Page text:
Airfields: Alencon, Angers, Arcachon, Avignon, Belle Isle, Brive Caen, Calais, Cannes-Mandelieu, Chambery, Charleville Mézieres, Chartres, Deauville, Dieppe, Dinard, Granville, Ile d'Yeu, Issoire, La Rochelle, Le Havre, Leognan Saucarts, Le Touquet, Lille, Lyon-Bron, Meux-Esblay, Millau, Nantes, Perpignan, Quiberon, Reims-Champagne, Reims-Prunay, Rennes, Rouen, St Flour, Sainte Leocardie, Saumur
Types: CAP 10, Cessna 152 and 172, Rallye variants: MS.880, MS.880B, MS892, MS.893. Piper PA-18 Super Cub, PA-28 Warrior, PA-28 Archer, PA-32R Saratoga. Robin DR.40 & DR.400. Socata TB.9 and TB.10
Types: Cessna 172
Airfields: Baden-Baden, Bonn-Hangelar, Egelsbach, Essen-Mulhiem, Friedrichshaven, Hanover, Jesenwang, Kiel, Nördlingen, Nuremburg, Ober-Schleissheim, Peenemunde, Stuttgart, Templehof (Berlin)
Types: Cessna 152 & 172. Diamond DV.20
Airfields: Heraklion, Xania
Types: Cessna 172
Airfields: Brittas Bay, Connemara, Cork, Kilrush, Newcastle, Weston
Types: Cessna 152 & 172
Airfields: Aosta, Cuneo-Levaldigi, Roma-Urba
Types: Cessna 150, Partenavia P.66C, Robin DR.400
Airfield: Luxembourg Internationa; Airport
Types: Cessna 172, Piper PA-28 Warrior
Type: Cessna 172
Airfields: Cascais, Portimao
Type: Cessna 172
SPAIN & ISLANDS
Airfields: Asturias, Casarrubios, Cordoba, Cuatro Vientas, Malaga, San Bonnet, Pamplona, Salamanca, Santiago de Compostella, Seville, and Son Bonet (Majorca)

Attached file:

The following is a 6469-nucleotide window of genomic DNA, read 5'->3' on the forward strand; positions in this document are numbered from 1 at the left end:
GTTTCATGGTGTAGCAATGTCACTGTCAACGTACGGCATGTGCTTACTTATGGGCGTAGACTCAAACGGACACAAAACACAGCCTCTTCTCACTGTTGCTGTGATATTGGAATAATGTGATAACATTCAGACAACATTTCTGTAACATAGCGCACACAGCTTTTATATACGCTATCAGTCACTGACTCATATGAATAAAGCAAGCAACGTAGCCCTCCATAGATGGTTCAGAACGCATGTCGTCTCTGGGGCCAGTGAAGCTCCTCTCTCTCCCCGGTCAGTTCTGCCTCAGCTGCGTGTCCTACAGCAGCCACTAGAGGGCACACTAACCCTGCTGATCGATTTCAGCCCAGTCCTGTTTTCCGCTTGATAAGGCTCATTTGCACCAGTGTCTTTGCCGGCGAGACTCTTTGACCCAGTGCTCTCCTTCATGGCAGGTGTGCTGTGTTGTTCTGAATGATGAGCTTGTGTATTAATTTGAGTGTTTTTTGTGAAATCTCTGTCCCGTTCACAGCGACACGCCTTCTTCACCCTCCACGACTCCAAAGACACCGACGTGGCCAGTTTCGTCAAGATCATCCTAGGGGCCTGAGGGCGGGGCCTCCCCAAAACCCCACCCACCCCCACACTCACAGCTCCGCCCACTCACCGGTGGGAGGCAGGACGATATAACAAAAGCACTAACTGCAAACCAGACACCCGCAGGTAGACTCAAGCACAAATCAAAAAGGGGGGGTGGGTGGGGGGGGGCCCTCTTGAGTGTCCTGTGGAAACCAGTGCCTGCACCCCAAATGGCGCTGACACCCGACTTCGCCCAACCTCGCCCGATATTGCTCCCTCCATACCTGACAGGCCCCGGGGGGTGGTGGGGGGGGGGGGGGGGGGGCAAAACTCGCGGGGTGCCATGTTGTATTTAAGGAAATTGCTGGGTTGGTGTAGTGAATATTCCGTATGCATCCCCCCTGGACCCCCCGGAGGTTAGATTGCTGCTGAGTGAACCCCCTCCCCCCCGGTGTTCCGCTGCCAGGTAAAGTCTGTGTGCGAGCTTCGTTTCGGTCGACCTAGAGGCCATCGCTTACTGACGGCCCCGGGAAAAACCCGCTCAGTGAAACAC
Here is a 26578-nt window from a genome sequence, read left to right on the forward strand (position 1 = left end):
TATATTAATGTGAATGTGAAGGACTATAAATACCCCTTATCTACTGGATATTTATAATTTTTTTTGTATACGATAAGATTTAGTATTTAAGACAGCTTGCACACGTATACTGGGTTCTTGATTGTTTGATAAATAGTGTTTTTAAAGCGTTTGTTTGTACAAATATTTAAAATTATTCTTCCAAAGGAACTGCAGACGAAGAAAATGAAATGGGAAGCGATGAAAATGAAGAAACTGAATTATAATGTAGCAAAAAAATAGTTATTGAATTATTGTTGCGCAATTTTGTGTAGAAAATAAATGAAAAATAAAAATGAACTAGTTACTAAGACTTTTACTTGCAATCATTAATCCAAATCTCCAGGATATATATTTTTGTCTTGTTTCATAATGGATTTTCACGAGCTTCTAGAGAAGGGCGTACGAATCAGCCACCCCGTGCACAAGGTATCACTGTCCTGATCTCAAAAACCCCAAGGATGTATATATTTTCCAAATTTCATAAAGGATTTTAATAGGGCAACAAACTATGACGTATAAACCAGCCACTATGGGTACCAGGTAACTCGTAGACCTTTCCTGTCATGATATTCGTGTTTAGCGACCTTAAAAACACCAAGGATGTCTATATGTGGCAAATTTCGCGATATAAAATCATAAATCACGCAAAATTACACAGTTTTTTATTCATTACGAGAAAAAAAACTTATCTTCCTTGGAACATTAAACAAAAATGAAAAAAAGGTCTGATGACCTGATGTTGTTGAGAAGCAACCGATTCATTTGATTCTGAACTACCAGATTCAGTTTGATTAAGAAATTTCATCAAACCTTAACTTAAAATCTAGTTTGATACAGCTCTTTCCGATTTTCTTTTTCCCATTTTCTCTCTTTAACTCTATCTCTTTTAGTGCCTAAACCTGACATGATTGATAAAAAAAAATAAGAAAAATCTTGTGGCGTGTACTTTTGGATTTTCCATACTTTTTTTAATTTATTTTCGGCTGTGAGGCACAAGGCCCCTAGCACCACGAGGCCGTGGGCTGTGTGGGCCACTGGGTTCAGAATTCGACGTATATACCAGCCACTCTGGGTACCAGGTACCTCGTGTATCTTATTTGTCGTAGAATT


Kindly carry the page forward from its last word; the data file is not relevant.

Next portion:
Types: Cessna 150 & 172, Piper PA-28 Warrior, PA-28-200R, Rans S6
Airfield: Bromma (Stockholm)
Types: Cessna 152 & 172
Airfields: Beromünster, Locarno, Triengen
Types: Piper J3C Cub, PA-18-150 Super Cub on skis
Airfields: Eindhoven, Groningenen-Eelde, Midden Zeeland, Seppe, Texel
Types: Cessna 172, Grob 115, Piper Pa-28 Archer
I have no idea if I have broken a record of some sort, and will not be bothered to try and find out. All of my flying was done on a very limited budget, usually as customers very kindly employed our small business to transport by road the mostly exhibition stands, conferrence sets, and later motion control film equipment to and from the Continent. I soon found out if I had some spare time, that a phone call could quite often provide an opportunity to fly. Failing that, just turning up at the airfield and making enquiries. A few times, whilst on holiday, my ever supportive wife, bless her, would allow me to bugger off.
Needless to say, when transporting aircraft, on a few occassions, other opportunities arose. All in all, having got a PPL license, it is perhaps surprising just how easy it can be to arrange to go flying at very short notice. And, I should mention, this can often apply to non pilots too. For me, for example, being able quite legally to fly over large cities such as Berlin, Köln (Cologne), Helsinki, Lisbon, Seville and Stockholm is such a treat. Flying past the peak of Mont Blanc, along the French Riviera, through the Pyrenees, across the Straits of Gibraltar to north Africa, etc, etc, are treasured memories.
These can easily be yours too. Just turn up and ask, "Can I go flying?", and I am certain that quite often the answer will be, "Yes." Maybe not straight away, but fairly soon usually.